I was not a reader of “history” before hitting on this book….now I am an addict…a fascinating look behind the scenes

  • Ben Rawner

    The Jitterbug Perfume by Tom Robbins is my favorite book. The author has such amazing skill at explaining smells. Any book by Tom Robbins is a good fun read.

  • Hally

    I love a good summer reading list.
    A great adult read for me was ‘Let’s Pretend This Never Happened’ by Jenny Lawson, famously known as The Bloggess. It’s a mostly true memoir filled with hilarious moments.
    A great YA read ‘Ungifted’. The story of student who gets mistakenly placed in a class for gifted students and the benefits/responsibilities that come with it.
    A great read aloud for younger ones – anything in the Mo Willems ‘Don’t Let Pigeon…’ series. And his ‘Knuffle Bunny’ books are some of our family favorites.

    The catch for us to remember that our kids see us reading books with paper pages, not just eReaders.

  • David Piff

    Perhaps too grim for summer but excellent – Redeployment by Phil Klay – short stories about Iraq Marine veterans.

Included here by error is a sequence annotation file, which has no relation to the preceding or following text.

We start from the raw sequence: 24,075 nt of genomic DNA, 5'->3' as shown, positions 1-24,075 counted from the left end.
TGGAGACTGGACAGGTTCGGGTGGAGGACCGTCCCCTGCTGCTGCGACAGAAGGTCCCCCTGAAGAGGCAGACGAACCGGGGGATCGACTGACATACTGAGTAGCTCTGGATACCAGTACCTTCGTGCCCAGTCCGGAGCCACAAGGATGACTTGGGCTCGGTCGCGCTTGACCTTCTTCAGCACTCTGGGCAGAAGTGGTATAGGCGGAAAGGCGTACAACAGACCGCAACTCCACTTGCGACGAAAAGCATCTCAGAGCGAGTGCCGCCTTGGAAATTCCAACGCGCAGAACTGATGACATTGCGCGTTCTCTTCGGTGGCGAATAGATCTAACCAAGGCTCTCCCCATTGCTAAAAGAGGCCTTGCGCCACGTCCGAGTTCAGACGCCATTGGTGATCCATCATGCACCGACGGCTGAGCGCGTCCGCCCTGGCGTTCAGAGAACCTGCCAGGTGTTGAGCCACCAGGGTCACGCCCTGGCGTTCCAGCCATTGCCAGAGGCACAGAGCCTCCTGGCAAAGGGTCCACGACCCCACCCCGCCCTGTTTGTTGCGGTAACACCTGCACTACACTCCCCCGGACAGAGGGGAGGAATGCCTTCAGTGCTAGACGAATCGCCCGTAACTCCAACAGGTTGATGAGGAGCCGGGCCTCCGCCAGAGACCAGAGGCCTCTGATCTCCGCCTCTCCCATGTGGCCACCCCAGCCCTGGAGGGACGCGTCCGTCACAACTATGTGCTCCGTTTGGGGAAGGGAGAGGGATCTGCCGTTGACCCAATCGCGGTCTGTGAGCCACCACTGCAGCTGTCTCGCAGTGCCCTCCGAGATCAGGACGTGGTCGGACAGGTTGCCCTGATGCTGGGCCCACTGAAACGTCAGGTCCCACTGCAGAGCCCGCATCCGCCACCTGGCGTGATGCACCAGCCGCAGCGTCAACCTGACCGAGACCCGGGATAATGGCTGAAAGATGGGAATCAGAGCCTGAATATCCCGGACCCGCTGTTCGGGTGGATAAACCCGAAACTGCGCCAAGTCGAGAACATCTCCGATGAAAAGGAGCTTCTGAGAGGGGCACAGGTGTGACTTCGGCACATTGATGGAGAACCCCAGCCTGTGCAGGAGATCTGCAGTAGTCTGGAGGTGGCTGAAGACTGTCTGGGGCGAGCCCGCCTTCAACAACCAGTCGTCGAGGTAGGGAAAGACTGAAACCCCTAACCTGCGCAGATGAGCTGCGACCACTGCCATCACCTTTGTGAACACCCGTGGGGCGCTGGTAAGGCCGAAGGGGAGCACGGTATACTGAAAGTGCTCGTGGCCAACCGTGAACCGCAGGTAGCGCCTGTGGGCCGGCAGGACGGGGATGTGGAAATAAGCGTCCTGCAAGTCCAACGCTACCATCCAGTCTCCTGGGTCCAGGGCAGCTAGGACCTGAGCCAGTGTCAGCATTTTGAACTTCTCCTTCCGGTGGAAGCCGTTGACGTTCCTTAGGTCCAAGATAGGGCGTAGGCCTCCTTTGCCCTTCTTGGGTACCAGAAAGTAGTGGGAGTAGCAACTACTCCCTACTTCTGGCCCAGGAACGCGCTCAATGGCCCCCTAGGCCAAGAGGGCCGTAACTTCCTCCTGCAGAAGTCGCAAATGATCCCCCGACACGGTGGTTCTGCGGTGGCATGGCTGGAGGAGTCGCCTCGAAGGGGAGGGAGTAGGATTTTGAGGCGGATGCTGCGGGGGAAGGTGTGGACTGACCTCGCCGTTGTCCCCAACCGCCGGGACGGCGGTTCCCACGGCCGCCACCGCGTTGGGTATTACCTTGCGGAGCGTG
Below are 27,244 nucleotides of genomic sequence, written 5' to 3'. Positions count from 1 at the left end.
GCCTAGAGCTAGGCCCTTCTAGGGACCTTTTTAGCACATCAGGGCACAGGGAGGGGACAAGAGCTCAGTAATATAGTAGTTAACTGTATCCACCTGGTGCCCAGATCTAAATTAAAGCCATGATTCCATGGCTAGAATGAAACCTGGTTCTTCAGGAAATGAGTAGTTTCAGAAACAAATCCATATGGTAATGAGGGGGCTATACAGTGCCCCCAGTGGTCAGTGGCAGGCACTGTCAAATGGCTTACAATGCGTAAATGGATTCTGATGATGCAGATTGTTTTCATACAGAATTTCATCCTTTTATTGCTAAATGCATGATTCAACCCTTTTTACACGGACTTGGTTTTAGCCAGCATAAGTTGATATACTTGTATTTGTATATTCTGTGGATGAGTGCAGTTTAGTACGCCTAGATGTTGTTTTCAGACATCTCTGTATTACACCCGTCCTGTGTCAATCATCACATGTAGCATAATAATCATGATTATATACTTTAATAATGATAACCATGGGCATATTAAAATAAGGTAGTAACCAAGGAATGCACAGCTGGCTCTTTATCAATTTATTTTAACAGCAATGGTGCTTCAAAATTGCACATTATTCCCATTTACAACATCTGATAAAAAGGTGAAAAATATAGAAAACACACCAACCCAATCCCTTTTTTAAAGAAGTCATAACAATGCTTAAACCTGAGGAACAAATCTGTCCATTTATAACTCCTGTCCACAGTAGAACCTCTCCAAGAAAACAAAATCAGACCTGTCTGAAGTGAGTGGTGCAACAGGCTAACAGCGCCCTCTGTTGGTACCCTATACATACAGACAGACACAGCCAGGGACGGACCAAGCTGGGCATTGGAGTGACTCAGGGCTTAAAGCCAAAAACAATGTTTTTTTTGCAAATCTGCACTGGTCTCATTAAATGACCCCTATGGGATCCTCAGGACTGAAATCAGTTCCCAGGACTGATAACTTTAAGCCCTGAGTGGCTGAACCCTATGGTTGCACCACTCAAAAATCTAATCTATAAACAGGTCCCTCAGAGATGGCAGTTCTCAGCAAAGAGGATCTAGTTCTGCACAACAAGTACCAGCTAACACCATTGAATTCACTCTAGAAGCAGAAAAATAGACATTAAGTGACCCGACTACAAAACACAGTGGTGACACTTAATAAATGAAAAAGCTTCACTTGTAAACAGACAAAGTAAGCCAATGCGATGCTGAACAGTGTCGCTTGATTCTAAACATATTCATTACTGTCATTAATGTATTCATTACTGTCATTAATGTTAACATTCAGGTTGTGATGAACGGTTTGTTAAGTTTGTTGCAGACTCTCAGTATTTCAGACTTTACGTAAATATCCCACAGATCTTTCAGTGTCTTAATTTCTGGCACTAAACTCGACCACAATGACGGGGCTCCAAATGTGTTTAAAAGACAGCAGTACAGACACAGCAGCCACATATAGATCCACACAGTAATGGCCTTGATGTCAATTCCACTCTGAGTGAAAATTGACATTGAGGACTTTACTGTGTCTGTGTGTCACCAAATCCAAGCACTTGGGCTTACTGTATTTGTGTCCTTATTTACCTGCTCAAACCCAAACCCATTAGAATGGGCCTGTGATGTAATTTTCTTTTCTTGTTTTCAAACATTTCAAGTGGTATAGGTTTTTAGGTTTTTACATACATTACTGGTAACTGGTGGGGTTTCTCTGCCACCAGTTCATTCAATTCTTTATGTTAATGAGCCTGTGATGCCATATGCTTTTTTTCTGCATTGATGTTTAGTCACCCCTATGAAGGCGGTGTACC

Also an engrossing non-fiction read about modern China -Evan Osnos – The Age of Ambition.

  • Carlos

    Machine of Death: A Collection of Stories About People Who Know How They Will Die edited by Ryan North, Matthew Bennardo and David Malki

    It’s a collection of short stories by various authors in which the premise is the there is a machine that can tell you how you are going to die with a sample of your blood. You are given a slip of paper with a few words revealing your end. No dates, no details. All too specific and at the same time vague. The stories range from lighthearted to heart breaking to outright ridiculous. A wonderful existential read!

  • Tamara

    My book club just read Me Before You, by Jojo Moyes, about a young woman who becomes a companion for a quadriplegic man and how their relationship changes her life. It’s entertaining and bittersweet, and raises a lot of important issues about life and love, and is a quick engaging read.

  • Elizabeth